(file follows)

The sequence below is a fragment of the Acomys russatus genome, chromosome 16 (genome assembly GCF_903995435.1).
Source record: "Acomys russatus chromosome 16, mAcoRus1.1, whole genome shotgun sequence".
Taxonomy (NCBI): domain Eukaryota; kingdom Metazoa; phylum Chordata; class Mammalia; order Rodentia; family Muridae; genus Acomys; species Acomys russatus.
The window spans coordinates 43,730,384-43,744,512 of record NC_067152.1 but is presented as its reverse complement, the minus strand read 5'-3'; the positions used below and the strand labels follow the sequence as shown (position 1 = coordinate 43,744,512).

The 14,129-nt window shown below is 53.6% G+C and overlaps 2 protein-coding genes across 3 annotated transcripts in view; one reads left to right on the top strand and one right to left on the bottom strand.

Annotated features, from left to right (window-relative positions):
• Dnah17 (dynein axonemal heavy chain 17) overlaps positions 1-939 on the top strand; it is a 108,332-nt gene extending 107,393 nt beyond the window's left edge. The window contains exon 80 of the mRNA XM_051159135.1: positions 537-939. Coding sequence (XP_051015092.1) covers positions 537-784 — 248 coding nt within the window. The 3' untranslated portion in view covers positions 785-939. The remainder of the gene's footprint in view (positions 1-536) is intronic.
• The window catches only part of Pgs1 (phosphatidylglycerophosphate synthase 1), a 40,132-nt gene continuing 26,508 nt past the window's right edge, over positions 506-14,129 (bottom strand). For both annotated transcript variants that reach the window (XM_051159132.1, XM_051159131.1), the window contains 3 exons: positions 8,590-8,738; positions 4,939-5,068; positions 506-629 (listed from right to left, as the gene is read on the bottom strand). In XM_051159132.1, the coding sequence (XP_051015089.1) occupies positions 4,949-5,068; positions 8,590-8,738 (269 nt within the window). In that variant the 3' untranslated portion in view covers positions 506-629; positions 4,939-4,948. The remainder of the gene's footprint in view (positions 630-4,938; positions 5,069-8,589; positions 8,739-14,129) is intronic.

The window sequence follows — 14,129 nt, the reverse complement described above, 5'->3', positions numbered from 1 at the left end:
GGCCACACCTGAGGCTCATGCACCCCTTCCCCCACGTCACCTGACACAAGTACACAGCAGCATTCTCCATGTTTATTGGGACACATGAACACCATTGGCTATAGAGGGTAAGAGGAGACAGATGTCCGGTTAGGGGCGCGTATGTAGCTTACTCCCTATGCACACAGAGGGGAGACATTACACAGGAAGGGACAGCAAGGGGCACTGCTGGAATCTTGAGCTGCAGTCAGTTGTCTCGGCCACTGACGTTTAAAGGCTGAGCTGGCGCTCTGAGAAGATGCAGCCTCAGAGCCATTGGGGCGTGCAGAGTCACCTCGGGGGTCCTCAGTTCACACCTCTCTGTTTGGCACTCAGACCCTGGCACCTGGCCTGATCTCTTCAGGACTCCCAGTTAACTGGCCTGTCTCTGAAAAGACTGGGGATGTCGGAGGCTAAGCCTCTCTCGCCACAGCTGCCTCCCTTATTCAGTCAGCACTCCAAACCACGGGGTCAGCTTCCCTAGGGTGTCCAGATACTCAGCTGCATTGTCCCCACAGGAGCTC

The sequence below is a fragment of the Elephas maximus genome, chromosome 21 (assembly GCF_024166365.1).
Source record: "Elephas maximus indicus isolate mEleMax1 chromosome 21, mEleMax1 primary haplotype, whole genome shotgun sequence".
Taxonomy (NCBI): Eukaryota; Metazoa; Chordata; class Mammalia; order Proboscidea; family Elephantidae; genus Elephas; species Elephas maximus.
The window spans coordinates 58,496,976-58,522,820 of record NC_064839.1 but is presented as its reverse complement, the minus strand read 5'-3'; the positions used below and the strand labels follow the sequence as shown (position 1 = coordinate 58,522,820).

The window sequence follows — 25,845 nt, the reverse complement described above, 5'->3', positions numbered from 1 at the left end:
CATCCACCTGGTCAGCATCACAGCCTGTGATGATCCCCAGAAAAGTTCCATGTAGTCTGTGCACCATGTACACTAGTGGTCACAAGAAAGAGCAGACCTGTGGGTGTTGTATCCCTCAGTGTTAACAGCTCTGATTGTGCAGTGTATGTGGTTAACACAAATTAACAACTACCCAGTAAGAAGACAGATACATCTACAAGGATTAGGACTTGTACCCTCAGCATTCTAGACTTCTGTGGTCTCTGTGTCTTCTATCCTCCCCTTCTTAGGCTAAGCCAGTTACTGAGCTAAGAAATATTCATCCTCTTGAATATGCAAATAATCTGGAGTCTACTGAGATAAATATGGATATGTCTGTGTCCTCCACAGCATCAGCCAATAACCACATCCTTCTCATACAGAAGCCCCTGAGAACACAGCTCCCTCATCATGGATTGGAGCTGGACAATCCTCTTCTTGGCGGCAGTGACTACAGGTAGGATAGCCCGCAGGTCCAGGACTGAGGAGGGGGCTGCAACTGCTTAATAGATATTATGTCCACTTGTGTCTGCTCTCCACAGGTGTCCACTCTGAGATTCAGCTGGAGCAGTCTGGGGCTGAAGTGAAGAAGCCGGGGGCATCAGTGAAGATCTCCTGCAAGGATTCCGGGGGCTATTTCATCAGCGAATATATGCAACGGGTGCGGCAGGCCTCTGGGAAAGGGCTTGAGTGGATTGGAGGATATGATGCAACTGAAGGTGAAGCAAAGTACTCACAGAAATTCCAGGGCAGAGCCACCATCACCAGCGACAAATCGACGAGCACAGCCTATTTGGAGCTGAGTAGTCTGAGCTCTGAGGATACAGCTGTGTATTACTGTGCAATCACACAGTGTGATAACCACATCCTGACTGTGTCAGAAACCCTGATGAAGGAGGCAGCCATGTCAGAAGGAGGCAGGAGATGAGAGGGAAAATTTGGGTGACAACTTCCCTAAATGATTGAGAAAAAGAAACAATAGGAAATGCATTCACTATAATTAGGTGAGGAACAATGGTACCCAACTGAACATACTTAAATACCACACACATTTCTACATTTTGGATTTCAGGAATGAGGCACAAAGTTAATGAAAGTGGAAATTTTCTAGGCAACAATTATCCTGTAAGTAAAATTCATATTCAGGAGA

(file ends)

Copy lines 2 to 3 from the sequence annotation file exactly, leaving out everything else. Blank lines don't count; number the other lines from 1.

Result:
Source record: "Acomys russatus chromosome 16, mAcoRus1.1, whole genome shotgun sequence".
Taxonomy (NCBI): domain Eukaryota; kingdom Metazoa; phylum Chordata; class Mammalia; order Rodentia; family Muridae; genus Acomys; species Acomys russatus.